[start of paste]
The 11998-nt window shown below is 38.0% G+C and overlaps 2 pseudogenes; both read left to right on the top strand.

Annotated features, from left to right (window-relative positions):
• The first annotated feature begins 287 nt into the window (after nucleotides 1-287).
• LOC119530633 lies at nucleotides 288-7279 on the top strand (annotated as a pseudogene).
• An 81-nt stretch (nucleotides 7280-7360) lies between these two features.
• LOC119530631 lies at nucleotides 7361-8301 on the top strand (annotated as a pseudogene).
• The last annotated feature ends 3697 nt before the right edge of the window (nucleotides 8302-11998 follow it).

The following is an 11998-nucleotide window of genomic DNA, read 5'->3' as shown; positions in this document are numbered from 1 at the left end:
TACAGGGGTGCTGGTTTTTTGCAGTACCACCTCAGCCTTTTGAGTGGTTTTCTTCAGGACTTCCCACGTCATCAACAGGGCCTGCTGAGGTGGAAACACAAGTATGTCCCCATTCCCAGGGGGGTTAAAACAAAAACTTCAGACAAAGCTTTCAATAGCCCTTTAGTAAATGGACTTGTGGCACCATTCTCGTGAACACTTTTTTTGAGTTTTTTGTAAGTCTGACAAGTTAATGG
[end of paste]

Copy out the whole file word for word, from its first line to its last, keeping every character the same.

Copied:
The 11998-nt window shown below is 38.0% G+C and overlaps 2 pseudogenes; both read left to right on the top strand.

Annotated features, from left to right (window-relative positions):
• The first annotated feature begins 287 nt into the window (after nucleotides 1-287).
• LOC119530633 lies at nucleotides 288-7279 on the top strand (annotated as a pseudogene).
• An 81-nt stretch (nucleotides 7280-7360) lies between these two features.
• LOC119530631 lies at nucleotides 7361-8301 on the top strand (annotated as a pseudogene).
• The last annotated feature ends 3697 nt before the right edge of the window (nucleotides 8302-11998 follow it).

The following is an 11998-nucleotide window of genomic DNA, read 5'->3' as shown; positions in this document are numbered from 1 at the left end:
TACAGGGGTGCTGGTTTTTTGCAGTACCACCTCAGCCTTTTGAGTGGTTTTCTTCAGGACTTCCCACGTCATCAACAGGGCCTGCTGAGGTGGAAACACAAGTATGTCCCCATTCCCAGGGGGGTTAAAACAAAAACTTCAGACAAAGCTTTCAATAGCCCTTTAGTAAATGGACTTGTGGCACCATTCTCGTGAACACTTTTTTTGAGTTTTTTGTAAGTCTGACAAGTTAATGG